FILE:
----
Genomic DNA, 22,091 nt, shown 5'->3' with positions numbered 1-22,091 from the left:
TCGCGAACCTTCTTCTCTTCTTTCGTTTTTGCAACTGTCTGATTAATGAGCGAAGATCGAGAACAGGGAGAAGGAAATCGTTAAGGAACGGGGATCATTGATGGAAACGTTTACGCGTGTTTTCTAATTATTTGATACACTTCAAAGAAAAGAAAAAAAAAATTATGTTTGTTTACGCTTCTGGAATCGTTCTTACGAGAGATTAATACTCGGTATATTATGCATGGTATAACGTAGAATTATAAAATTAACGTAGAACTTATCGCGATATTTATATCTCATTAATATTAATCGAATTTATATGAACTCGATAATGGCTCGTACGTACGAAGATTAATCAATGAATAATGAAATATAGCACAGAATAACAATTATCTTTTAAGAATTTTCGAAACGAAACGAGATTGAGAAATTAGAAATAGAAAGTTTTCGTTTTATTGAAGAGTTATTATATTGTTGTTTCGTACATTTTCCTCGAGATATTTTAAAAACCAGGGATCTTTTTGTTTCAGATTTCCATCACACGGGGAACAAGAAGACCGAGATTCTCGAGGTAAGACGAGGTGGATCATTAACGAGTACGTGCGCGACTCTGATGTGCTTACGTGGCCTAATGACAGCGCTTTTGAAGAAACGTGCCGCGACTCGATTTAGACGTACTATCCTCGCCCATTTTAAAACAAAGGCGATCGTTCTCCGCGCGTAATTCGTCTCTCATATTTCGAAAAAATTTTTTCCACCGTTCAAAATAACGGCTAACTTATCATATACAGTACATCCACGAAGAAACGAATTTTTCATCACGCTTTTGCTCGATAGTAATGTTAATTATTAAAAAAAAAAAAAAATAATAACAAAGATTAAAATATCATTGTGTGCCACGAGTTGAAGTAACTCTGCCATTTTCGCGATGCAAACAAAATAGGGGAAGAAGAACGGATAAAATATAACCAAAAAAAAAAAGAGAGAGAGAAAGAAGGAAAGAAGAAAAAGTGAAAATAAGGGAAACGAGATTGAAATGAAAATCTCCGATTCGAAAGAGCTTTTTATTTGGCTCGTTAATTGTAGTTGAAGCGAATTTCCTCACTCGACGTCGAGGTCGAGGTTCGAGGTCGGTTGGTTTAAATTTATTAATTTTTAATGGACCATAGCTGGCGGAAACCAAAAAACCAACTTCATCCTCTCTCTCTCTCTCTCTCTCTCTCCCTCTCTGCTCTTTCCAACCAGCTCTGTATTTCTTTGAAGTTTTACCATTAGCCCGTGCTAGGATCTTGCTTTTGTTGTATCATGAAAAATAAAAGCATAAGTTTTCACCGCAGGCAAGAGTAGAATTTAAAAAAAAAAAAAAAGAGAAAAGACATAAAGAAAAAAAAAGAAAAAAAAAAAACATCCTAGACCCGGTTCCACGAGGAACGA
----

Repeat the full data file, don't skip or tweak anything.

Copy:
Genomic DNA, 22,091 nt, shown 5'->3' with positions numbered 1-22,091 from the left:
TCGCGAACCTTCTTCTCTTCTTTCGTTTTTGCAACTGTCTGATTAATGAGCGAAGATCGAGAACAGGGAGAAGGAAATCGTTAAGGAACGGGGATCATTGATGGAAACGTTTACGCGTGTTTTCTAATTATTTGATACACTTCAAAGAAAAGAAAAAAAAAATTATGTTTGTTTACGCTTCTGGAATCGTTCTTACGAGAGATTAATACTCGGTATATTATGCATGGTATAACGTAGAATTATAAAATTAACGTAGAACTTATCGCGATATTTATATCTCATTAATATTAATCGAATTTATATGAACTCGATAATGGCTCGTACGTACGAAGATTAATCAATGAATAATGAAATATAGCACAGAATAACAATTATCTTTTAAGAATTTTCGAAACGAAACGAGATTGAGAAATTAGAAATAGAAAGTTTTCGTTTTATTGAAGAGTTATTATATTGTTGTTTCGTACATTTTCCTCGAGATATTTTAAAAACCAGGGATCTTTTTGTTTCAGATTTCCATCACACGGGGAACAAGAAGACCGAGATTCTCGAGGTAAGACGAGGTGGATCATTAACGAGTACGTGCGCGACTCTGATGTGCTTACGTGGCCTAATGACAGCGCTTTTGAAGAAACGTGCCGCGACTCGATTTAGACGTACTATCCTCGCCCATTTTAAAACAAAGGCGATCGTTCTCCGCGCGTAATTCGTCTCTCATATTTCGAAAAAATTTTTTCCACCGTTCAAAATAACGGCTAACTTATCATATACAGTACATCCACGAAGAAACGAATTTTTCATCACGCTTTTGCTCGATAGTAATGTTAATTATTAAAAAAAAAAAAAAATAATAACAAAGATTAAAATATCATTGTGTGCCACGAGTTGAAGTAACTCTGCCATTTTCGCGATGCAAACAAAATAGGGGAAGAAGAACGGATAAAATATAACCAAAAAAAAAAAGAGAGAGAGAAAGAAGGAAAGAAGAAAAAGTGAAAATAAGGGAAACGAGATTGAAATGAAAATCTCCGATTCGAAAGAGCTTTTTATTTGGCTCGTTAATTGTAGTTGAAGCGAATTTCCTCACTCGACGTCGAGGTCGAGGTTCGAGGTCGGTTGGTTTAAATTTATTAATTTTTAATGGACCATAGCTGGCGGAAACCAAAAAACCAACTTCATCCTCTCTCTCTCTCTCTCTCTCTCTCCCTCTCTGCTCTTTCCAACCAGCTCTGTATTTCTTTGAAGTTTTACCATTAGCCCGTGCTAGGATCTTGCTTTTGTTGTATCATGAAAAATAAAAGCATAAGTTTTCACCGCAGGCAAGAGTAGAATTTAAAAAAAAAAAAAAAGAGAAAAGACATAAAGAAAAAAAAAGAAAAAAAAAAAACATCCTAGACCCGGTTCCACGAGGAACGA